Originally published on omegaunderground.com
In the past two decades, science has made enormous progress in identifying the causes of aging and disease. For the first time in history, the intriguing prospect of human beings living for centuries without disease seems possible. In this article, UT-Austin medicinal chemistry professor Kevin Dalby takes a closer look.
Humans are fascinated with the idea of overcoming death. While it may be the subject of science fiction books and movies, there is evidence to suggest that, in some ways, we may eventually be able to extend life significantly. …
Originally published on einnews.com
AUSTIN, TEXAS, USA, January 22, 2021 /EINPresswire.com/ — Kevin Dalby, UT Austin professor of chemical biology and medicinal chemistry, currently focuses his career advancements working on cancer drug discovery. He is presently immersing his studies into the mechanisms of cancer cell signaling to develop targeted therapeutics.
By understanding cancer cell signaling, Dr. Dalby works to improve diagnoses and utilize technological advances to develop targeted pharmaceuticals for different cancers. His research areas include biochemistry, cancer, cell biology, chemical biology, drug discovery & diagnostics, and enzymology.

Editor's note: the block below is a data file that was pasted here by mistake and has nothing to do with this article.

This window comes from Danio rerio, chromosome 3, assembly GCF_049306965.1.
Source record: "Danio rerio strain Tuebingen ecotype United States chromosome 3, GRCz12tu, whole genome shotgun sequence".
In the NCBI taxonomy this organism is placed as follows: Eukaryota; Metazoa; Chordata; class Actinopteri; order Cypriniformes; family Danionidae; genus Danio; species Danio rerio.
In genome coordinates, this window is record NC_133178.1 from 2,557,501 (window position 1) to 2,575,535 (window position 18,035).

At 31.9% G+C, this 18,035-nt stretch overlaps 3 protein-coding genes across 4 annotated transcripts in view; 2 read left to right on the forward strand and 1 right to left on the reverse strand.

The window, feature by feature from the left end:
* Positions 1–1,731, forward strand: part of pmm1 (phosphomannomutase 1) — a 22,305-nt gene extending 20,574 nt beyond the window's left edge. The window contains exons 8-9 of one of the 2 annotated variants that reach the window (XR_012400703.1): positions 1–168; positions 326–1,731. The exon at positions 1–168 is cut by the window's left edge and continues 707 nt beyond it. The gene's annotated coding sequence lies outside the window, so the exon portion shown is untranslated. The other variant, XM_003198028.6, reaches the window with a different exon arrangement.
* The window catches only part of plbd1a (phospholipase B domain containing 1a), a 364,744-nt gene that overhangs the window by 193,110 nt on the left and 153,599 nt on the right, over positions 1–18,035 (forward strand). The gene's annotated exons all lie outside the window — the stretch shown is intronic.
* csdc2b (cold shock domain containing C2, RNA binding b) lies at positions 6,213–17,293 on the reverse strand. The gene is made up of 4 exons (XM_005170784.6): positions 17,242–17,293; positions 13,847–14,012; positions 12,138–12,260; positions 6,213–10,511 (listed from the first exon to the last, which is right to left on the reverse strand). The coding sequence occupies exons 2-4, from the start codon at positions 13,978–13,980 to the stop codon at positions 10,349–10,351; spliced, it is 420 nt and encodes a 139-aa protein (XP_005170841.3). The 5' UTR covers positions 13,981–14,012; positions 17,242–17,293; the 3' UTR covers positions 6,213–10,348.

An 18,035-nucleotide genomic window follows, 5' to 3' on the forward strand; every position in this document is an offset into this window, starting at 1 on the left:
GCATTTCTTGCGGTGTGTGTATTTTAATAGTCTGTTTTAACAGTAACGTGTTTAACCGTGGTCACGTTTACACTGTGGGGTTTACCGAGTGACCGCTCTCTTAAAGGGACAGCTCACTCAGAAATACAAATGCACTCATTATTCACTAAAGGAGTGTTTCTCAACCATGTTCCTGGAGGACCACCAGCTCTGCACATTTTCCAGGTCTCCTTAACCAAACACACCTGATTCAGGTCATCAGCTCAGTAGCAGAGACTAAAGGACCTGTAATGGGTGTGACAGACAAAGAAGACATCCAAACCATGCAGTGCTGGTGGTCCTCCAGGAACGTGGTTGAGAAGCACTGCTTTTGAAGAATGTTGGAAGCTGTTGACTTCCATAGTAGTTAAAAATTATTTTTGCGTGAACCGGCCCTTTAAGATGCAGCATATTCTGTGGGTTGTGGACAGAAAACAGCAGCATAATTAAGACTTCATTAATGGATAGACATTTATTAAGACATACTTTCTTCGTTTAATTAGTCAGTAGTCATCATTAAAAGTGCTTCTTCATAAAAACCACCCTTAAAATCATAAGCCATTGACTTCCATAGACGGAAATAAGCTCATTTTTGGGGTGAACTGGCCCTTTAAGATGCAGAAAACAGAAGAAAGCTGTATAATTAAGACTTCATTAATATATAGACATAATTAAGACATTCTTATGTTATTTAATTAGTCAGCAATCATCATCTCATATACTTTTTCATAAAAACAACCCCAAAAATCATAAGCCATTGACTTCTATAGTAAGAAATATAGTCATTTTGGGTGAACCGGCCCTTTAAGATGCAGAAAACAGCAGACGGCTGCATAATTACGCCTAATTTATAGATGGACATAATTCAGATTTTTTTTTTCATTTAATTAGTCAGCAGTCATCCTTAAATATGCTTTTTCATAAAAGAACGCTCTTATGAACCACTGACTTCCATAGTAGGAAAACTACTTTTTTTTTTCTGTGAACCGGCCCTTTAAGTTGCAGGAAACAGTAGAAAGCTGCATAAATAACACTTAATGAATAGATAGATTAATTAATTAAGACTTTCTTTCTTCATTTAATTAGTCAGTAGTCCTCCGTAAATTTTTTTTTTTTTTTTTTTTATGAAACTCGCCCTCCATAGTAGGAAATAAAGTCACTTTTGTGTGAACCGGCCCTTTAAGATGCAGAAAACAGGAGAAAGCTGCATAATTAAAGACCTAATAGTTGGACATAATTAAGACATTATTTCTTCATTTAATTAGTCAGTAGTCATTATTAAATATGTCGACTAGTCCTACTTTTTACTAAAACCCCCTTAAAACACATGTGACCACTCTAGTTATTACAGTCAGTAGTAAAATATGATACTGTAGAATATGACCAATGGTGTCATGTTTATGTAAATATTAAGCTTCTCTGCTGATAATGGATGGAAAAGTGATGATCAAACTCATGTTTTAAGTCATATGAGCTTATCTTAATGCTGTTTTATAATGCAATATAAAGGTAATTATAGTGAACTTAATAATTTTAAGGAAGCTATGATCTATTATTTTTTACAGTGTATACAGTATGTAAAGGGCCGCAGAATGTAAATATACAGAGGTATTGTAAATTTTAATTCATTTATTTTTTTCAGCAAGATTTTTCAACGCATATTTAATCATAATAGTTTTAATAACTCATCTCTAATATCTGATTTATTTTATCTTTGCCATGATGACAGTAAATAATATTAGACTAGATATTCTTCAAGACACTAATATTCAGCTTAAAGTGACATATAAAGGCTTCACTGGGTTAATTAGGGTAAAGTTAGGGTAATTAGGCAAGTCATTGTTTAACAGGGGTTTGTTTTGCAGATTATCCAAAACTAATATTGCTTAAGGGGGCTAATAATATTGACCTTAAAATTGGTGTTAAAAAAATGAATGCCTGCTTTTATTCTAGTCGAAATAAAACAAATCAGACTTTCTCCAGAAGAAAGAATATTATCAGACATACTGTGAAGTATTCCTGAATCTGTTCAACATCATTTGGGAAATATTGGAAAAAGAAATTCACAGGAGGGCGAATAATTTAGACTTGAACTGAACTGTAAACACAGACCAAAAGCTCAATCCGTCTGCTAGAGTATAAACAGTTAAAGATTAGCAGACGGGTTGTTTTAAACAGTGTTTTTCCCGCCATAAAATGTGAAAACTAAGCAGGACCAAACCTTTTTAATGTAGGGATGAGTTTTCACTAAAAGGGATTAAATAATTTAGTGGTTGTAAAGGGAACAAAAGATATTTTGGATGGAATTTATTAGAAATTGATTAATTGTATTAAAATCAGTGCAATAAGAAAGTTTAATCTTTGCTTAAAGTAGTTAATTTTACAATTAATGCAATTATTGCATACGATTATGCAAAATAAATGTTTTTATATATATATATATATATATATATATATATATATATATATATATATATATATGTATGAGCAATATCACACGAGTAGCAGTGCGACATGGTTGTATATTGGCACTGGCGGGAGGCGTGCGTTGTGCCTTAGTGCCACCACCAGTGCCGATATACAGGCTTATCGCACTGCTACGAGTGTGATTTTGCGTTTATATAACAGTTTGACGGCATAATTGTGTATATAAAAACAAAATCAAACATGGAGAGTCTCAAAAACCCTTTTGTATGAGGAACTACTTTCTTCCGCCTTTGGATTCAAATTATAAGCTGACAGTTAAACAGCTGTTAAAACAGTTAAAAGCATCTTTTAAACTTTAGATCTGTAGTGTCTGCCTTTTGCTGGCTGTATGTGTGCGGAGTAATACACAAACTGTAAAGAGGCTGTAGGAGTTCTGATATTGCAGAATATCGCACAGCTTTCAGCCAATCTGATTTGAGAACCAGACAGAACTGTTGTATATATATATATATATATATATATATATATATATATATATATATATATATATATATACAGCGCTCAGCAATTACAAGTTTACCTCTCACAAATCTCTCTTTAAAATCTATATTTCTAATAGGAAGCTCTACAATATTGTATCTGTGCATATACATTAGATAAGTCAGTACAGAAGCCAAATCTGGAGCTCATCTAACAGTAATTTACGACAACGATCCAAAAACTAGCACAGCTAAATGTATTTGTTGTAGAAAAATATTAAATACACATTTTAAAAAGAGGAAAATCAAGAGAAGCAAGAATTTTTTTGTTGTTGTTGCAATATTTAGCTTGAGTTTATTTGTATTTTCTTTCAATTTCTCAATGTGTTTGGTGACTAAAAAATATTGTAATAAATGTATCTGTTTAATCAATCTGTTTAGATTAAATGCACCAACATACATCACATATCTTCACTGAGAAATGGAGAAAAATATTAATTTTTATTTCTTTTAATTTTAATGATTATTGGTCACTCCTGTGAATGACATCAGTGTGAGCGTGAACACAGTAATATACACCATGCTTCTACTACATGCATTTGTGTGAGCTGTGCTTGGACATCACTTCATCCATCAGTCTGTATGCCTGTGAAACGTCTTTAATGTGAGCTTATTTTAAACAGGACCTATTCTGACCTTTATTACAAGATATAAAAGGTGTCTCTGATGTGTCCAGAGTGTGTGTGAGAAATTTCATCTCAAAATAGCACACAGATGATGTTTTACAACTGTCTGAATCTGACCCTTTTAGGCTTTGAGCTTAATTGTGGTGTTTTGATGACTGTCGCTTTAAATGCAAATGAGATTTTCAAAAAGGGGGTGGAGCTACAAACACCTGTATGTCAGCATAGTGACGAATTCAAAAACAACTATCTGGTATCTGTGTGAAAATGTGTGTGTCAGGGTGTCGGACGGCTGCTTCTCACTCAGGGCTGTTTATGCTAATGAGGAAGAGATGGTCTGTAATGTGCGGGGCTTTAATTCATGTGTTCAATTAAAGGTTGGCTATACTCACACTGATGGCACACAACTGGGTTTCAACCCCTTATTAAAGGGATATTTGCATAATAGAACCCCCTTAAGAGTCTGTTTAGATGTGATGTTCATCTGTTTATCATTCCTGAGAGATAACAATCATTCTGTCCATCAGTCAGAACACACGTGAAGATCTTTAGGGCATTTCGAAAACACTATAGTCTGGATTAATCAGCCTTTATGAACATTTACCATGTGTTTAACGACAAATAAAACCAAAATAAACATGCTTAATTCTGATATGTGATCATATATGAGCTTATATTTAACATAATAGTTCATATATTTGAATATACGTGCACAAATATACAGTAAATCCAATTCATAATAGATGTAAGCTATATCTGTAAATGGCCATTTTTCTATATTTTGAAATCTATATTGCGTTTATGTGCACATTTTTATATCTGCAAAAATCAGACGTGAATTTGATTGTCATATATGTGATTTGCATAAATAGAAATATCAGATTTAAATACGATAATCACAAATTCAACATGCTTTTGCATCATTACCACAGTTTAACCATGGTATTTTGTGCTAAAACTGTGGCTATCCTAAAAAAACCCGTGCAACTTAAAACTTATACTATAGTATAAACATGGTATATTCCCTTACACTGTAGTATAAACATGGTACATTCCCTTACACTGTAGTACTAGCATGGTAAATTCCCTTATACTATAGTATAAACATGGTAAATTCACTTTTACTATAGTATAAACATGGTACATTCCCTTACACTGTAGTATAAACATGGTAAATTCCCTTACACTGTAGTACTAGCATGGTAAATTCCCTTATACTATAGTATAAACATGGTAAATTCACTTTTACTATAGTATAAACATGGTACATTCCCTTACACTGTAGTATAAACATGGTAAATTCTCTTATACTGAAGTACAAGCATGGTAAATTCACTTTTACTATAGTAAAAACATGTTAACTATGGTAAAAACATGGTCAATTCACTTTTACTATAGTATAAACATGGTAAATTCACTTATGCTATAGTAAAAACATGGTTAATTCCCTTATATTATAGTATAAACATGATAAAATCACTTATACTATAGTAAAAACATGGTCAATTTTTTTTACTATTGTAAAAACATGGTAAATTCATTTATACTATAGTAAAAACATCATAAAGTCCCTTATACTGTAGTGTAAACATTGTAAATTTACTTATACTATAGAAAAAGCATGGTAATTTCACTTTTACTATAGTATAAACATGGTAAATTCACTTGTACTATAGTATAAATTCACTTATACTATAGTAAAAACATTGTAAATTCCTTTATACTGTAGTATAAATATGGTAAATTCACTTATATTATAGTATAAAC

“It is humbling to look back at scientific publications from just a…
Originally published on metapress.com
Many people fear a genetic predisposition to certain diseases, mainly when those diseases run in their family. Knowing their family health history is invaluable because it enables them to alter other health-related factors in their lives and mitigate genetic risk. Here, UT-Austin Professor Kevin Dalby takes a closer look at how not to let your genes control your health.
A genetic predisposition, or genetic susceptibility, describes an increased probability of a person’s genetic makeup contributing to a disease’s development. Genetic susceptibility occurs because of specific genetic variations that can be inherited from a parent. These genetic…
Originally published on acroan.com
Learning to become an effective communicator is an important life skill. It can improve the way you interact with people in your personal life and the workplace. Here, Kevin Dalby — professor at the University of Texas, Austin — discusses tips on how you can become a better communicator today.
There is much more to effective spoken communication than merely using the right words. Writers can rely on their word usage to convey their message, but in-person verbal communication involves a host of other sensory inputs. …
Originally published on pulseheadlines.com
Today’s news media is quick to publish reports detailing the adverse effects of aging on cognitive ability. Even so, the news is not all bad. Medical research shows that with a few simple lifestyle changes, age-related brain deterioration can be dramatically slowed or even reversed. Here, Kevin Dalby, professor at the University of Texas, Austin, shares ways you can not only stop the adverse effects of aging but even get smarter with age.
A study published in 2019 explains how high stiffness caused by aging causes brain stem-cell dysfunction. …